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It is customary within English-speaking countries, and especially within American universities, to separate “the humanities” from “the social sciences,” although both sets of disciplines are usually housed within a college of Liberal Arts and Sciences (as at Villanova). An oversimplifying set of dichotomies seem to reinforce the differences between the two: Humanities/Social Sciences = subjective/objective; opinion/knowledge; understanding/explanation; values/facts, etc. However, within a European context, and especially within the German university system, the humanities and the social science historically are gathered together as the Geisteswissenschaft, the Human sciences (= sciences of “spirit”), and are set off against the Naturwissenschaft, the Natural sciences. Although we will explore the differences between the humanities and the social sciences, in this course we will emphasize, like the Europeans, the similarities between the various Human sciences.
This course is designed to accomplish two related goals: first, to provide the participants a way to step back and view as a whole the Human sciences, the humanities and social sciences, and, second, to prepare you engage in upper-level research.
To accomplish the first goal we will examine the relation of the human sciences to the natural sciences. We will explore the familiar dichotomy that science is an “objective” pursuit of knowledge whereas the human sciences are a “subjective,” a “relative,” exploration of mere opinion. What will become clear is that significant intellectual, scientific, and cultural developments since the late 19th century are pushing us (or have already pushed us) “beyond objectivism and relativism.” Since many current debates in the human sciences, and between the humanities and the social sciences especially, are fundamentally debates over interpretation and interpretive understanding, in the second half of the semester we will take up an investigation of philosophical hermeneutics. Hermeneutics – the science or the art of “interpretation” – takes as its specific interest how it is that we come to understand not only what we read (works of philosophy, history, or fiction, etc.) but also ourselves and others, and the natural world around us (psychology, sociology, anthropology, etc.). Towards the end of the seminar we will take up a few challenges to hermeneutical understanding and consider a test case in the hermeneutical understanding of the self and of culture.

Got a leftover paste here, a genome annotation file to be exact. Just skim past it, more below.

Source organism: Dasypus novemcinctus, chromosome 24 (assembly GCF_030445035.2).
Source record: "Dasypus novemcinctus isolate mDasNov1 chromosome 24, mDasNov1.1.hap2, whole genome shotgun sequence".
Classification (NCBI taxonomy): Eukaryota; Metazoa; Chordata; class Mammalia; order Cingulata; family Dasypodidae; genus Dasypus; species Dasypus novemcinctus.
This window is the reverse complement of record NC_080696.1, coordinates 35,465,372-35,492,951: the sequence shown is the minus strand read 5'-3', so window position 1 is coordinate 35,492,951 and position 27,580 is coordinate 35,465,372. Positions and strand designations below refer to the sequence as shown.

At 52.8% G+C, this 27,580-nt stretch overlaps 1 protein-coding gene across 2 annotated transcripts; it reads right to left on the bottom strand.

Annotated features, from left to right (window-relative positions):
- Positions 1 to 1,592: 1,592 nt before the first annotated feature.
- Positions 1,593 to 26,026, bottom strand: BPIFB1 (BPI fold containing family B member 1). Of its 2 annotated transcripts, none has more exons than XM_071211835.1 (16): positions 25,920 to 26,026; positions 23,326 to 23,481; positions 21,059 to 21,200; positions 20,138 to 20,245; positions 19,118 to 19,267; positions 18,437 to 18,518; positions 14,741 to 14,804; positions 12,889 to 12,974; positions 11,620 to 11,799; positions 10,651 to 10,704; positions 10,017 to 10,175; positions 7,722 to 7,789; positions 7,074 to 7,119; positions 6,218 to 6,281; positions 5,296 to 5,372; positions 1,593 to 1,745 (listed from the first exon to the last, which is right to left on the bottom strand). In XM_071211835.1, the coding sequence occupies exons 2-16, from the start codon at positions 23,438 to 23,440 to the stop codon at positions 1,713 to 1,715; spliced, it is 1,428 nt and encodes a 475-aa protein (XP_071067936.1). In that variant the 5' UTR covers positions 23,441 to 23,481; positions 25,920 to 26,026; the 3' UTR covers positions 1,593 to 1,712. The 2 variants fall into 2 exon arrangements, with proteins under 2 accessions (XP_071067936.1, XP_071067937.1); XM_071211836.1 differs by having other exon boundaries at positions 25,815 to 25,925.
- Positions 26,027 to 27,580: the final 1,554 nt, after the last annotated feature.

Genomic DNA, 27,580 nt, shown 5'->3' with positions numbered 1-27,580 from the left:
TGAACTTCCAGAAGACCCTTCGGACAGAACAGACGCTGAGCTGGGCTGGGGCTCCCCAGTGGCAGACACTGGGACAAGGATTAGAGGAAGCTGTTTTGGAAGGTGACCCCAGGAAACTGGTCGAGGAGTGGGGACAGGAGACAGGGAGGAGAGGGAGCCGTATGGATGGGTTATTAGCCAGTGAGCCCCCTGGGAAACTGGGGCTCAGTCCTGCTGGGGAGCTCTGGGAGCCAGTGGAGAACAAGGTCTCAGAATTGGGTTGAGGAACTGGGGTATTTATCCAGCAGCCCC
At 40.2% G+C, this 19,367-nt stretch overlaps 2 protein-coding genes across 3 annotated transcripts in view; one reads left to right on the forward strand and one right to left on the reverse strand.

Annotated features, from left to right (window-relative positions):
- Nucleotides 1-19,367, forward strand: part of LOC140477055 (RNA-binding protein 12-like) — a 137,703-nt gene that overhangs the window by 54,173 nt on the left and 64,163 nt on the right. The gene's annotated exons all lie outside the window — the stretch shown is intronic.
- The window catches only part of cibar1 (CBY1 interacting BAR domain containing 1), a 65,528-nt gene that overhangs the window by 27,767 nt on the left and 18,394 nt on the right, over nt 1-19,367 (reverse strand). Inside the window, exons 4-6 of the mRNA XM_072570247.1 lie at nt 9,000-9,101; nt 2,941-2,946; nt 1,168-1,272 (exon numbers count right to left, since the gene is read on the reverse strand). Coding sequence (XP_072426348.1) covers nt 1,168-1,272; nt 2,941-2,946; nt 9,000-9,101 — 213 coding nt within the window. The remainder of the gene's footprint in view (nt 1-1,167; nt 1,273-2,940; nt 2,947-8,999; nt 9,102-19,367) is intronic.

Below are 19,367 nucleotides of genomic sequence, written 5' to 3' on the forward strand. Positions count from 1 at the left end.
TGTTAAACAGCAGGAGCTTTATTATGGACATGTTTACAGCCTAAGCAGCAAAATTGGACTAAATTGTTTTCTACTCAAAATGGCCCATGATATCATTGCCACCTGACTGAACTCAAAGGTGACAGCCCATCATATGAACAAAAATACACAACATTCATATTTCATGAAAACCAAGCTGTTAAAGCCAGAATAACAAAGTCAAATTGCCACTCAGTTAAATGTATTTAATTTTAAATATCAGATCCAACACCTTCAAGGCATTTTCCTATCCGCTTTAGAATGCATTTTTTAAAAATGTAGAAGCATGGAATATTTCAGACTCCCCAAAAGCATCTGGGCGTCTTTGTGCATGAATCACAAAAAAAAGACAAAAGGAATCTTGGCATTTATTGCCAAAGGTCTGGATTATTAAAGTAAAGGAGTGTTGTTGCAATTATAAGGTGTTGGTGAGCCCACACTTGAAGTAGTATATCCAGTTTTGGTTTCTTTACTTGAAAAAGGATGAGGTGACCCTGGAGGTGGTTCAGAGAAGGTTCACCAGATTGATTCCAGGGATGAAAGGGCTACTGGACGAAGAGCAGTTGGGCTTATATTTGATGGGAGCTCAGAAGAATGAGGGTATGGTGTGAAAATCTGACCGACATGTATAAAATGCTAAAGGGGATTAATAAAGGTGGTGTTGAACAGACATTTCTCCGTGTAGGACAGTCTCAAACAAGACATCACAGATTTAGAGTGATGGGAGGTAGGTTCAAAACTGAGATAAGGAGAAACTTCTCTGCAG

To accomplish the second goal we will examine research strategies including how to create a research project and how to work with primary sources/data. Each student will create a mock-VURF proposal and create an annotated bibliography for her or his mock-project.
The Natural Science Seminar is designed as a preparation for sophomore-level Honors students who are planning on pursuing Senior Thesis research in anticipation of receiving a B.S. Honors degree. In this course, you will be introduced to the principles of scientific research and will hear lectures from faculty in the sciences about their research areas and methodologies. In addition, I will invite outside speakers from industry and academia to talk about their work. Where and when possible, we will visit laboratories both on and off campus. Given the varied majors among students in this course, we will hear talks from faculty in various disciplines. We will discuss current literature, and learn about writing research proposals, and about applying for some of the Nationally Competitive Scholarships for students in the sciences.
This purpose of this course is to help you design, research, and write an excellent senior thesis. We will meet once per week throughout the first part of the semester in order to discuss your interests and hone your thesis topic and research design. We will be in touch after the mid-term break to discuss your progress on your research to date. Towards the end of the semester, you will present the result of your research thus far at a research workshop attended by your senior thesis class, your Tutors and Readers, and underclass Honors majors. We will meet before then so that you can practice presenting your research to each other. At that time, you are expected to have draft of the thesis. I will be working closely with your Tutor and Reader throughout the course of the semester to make sure everyone is on the same page in terms of deadlines and work expected.
We have set up an FAQ page on the Honors Website that might help you.
No official meeting time
Required of all December graduating students who are completing the senior thesis.
No official meeting time
Required of all December graduating students completing the Oral Exam Track. This course serves as the capstone for oral examination track students. Students will write a 5 page paper that integrates knowledge obtained from 3 upper-level Honors courses. This paper will be used as the basis for the oral examination held at the end of the semester. The examination will be conducted by a committee made up of 2 of the 3 professors from the chosen upper-level Honors courses.